The previous article introduced the idea of exceptional (2nd, 3rd and 5th) and normal (all the others) place bells in Cambridge Maximus. In the next few articles I will focus on the normal place bells to see the patterns that they involve for each of the handbell pairs, starting with the coursing position.
As I explained in the previous article, there are 7 leads of the course in which you ring two normal place bells. In each lead, one bell does Cambridge places down in the first half of the lead, and the other bell does places up in the second half of the lead. There are two possible patterns, depending on whether the places in the first half of the lead are made by the bell that is coursing ahead (i.e. the tenor, if you are ringing 11-12) or by the bell that is coursing behind (the 11th, if you are ringing 11-12).
The first pattern has the distinctive feature that the second bell runs through the above-the-treble part of the first bell's places, in the same way that we know and love from the beginning of the first lead of Yorkshire Major. The bells get progressively further apart and then settle onto treble bob hunting with two bells between them in the coursing order, so that they eventually dodge together in 3-4. After a while, the second bell does Cambridge places up, and the bells get closer together again until the first bell runs through the above-the-treble part of the second bell's places, so that they are coursing again and proceed with treble bob hunting above the treble. This pattern covers the following pairs of place bells: 4&6, 8&10, 11&12, 7&9.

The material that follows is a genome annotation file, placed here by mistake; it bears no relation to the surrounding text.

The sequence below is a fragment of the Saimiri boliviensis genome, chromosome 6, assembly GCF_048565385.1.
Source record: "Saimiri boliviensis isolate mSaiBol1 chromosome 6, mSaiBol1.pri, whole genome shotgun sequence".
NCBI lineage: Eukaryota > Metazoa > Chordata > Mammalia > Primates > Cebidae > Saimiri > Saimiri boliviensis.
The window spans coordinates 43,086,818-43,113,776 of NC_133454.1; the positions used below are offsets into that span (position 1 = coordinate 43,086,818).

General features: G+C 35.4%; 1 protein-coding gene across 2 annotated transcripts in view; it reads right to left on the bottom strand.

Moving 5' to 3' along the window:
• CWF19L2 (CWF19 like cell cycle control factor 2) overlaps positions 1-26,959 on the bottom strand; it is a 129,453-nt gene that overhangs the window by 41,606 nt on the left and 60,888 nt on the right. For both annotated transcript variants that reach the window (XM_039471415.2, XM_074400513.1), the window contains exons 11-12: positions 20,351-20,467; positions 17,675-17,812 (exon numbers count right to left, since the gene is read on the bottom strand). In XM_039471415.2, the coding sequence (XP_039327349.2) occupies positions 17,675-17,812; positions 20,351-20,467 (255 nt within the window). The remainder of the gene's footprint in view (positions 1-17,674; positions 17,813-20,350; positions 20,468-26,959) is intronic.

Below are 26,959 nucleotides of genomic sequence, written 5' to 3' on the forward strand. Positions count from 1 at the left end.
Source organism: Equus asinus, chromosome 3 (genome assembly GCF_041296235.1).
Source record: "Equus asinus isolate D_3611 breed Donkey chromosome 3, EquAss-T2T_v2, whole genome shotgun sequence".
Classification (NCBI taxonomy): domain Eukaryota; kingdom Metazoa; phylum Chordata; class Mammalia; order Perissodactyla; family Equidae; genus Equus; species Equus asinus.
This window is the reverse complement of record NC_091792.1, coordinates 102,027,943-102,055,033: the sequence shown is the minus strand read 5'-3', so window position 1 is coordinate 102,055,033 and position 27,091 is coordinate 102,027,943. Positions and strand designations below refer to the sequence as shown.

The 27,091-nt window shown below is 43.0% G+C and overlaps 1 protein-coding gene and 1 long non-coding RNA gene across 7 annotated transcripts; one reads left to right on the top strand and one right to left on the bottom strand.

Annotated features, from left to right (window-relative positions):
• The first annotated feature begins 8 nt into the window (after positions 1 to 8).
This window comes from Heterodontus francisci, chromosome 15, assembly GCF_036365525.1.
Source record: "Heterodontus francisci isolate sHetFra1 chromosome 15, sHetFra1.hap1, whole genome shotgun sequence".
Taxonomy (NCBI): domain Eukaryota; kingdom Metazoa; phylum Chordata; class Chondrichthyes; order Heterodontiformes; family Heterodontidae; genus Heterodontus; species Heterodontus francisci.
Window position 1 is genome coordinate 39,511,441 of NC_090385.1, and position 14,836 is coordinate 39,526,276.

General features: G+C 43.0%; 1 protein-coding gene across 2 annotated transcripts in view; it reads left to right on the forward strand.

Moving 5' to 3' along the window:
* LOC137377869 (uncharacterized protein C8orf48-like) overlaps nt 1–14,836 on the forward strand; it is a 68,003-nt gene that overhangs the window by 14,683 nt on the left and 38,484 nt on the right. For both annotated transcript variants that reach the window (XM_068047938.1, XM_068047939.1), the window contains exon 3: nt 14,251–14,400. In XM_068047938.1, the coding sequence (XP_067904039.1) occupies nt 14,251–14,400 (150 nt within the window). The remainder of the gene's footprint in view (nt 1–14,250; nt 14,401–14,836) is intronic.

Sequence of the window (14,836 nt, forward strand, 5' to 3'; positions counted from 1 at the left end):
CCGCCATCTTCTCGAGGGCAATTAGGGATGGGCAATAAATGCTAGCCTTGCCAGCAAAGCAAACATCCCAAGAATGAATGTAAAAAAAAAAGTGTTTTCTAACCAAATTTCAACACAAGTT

In the other pattern, it's the second bell that does places down in the first half of the lead. There is no running through the places. The first bell hunts as the second bell starts its places, and by the time both bells are treble bob hunting, they are in the 5-6 position. When the first bell does its places up in the second half of the lead, the second bell "comes up under it" and they return to coursing on the last dodge of the places. This is what happens in the first and last leads of the course in Cambridge Royal, and especially in the last lead I always find it a little awkward. The pattern is seen in the following pairs of place bells: 6&8, 10&12, 9&11.
I'm going to ring the tenors in our peal attempt. I'm hoping to be able to ring the group of four leads above as instances of a single pattern, and similarly the group of three leads.